URC

Healthy Tazewell County Initiative: Variations in Community Quality of Life, Health Problems, and Risky Behaviors by Age Category

Alyssa Carlson
Angela Stegmaier
Maureen Cluskey*
G. Kevin Randall*

Bradley University

Key Words: community health, Mobilization for Action Through Planning and Partnerships (MAPP), and age category.

Abstract

The MAPP process, a strategic planning tool that allows communities to prioritize their public health issues, was employed by the Tazewell County Health Department to assess what factors residents perceived to be (a) the most important for community quality of life, (b) the greatest health problems, and (c) the top risky behaviors impacting community health.

Data, collected through an online survey, were provided by 456 participants residing in the county and at least 18 years of age. First, we conducted a frequency analysis on the top three factors for community quality of life, health problems, and risky behaviors as nominated by participants. Second, we assessed whether or not the factors differed by age groups/cohorts: 25-34, 35-44, 45-55, 55-64, and those over 65.

Although the top factors for community quality of life did not vary much by age cohort, 38 percent of those 65+ listed religious or spiritual values as one of their top three. Heart disease and stroke were common health concerns, but the youngest group listed teen pregnancy as a top health concern (35.6%), whereas the three older groups cited health problems associated with aging as a concern. The groups agreed consistently on the top three risky behaviors.

Thus for these survey respondents, the top factors for community quality of life, and the top health problems varied by age category. Implications for public policy are discussed, including how age cohort related issues such as religiosity and health problems impact constituency preferences.

Introduction

Public health aims to improve the wellbeing of a population through disease prevention and increased health awareness (Diclemente, Crosby, & Kegler, 2009; Stover & Bassett, 2003). To recognize problems and determine corrective action, research must be conducted to show disparities in health and quality of life (Israel, Schultz, Parker, & Becker, 1998). Community-based public health research focuses on finding these disparities and improving quality of life through the active involvement of community members, researchers, and organizations (Israel et al., 1998; Norris & Pittman, 2000).

To conduct this research, programs and collaborative partnerships have been formed (Bakes-Martin, Corso, Landrum, Fischer, & Halverson, 2005). The Mobilization for Action Through Planning and Partnerships (MAPP) process is an example of such a program. Created by the National Association of County and City Health Officials (NACCHO) in alliance with the Public Health Practice Program Office, and the Centers for Disease Control and Prevention (CDC), MAPP is a strategic planning tool that allows communities to prioritize public health issues, find strengths and gaps within communities, and improve upon them (McClellan, 2005).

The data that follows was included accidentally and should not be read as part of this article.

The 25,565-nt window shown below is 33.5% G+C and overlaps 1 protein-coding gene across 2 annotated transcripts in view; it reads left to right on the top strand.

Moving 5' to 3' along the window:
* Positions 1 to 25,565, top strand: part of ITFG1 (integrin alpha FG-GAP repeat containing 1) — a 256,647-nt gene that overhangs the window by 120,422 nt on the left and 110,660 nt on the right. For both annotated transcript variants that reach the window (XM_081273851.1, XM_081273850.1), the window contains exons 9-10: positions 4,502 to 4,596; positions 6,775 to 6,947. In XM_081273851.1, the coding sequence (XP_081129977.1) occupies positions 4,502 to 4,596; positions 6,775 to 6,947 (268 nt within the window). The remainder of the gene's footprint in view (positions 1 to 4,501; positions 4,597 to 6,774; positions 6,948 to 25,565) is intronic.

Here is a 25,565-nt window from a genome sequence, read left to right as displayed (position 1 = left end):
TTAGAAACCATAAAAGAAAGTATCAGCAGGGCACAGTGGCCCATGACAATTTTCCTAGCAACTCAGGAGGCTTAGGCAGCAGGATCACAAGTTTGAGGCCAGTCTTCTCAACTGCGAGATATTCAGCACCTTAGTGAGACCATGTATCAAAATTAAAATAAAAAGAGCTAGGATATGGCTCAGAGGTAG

Using MAPP's six steps, (a) Organizing, (b) Visioning, (c) Assessments, (d) Identify Strategies, (e) Formulate Goals and Strategies, and (f) Action, The Tazewell County Health Department employed the MAPP process to assess what factors residents perceived to be the most important for community quality of life, the greatest health problems, and the top risky behaviors impacting the community. Existing literature has examined the factors citizens perceive as the most important qualities of life within communities (Oates, 2012). However, there is a lack of information regarding how age may influence the factors an individual believes make up a healthy community.

Due to possible age related differences in perception, our study investigated the factors that make up a healthy community, and separated respondents by age category to identify how different generations viewed these components. It is thought that several different aspects make up an individual's subjective age. For instance, chronological age may impact an individual's perception of certain health problems depending on their stage within the lifespan; this is due to certain age groups being at a higher risk for chronic disease or other age-related health concerns. Therefore, because certain life events and experiences are more prominent in different age groups, they play a role in variations of age identity (Monetpare, 2009). Thus, it was hypothesized that the top three factors for community quality of life, health problems, and risky behaviors would differ based on the age category of the respondents.

Method

Sample and Procedures                                                                                                         

Data, collected through an online survey, were provided by 456 participants residing in the county and at least 18 years of age. First, we conducted a frequency analysis on the top three factors for community quality of life, health problems, and risky behaviors as nominated by participants. Second, we assessed whether or not the factors differed by age groups/cohorts: 25-34, 35-44, 45-55, 55-64, and 65 and over.

Measures        

Age Categories.  Respondents were stratified by self-reported age: 25-34 years (n=59); 35-44 years (n=84); 45-55 years (n=107); 55-64 years (n=112); and 65 years and older (n=94).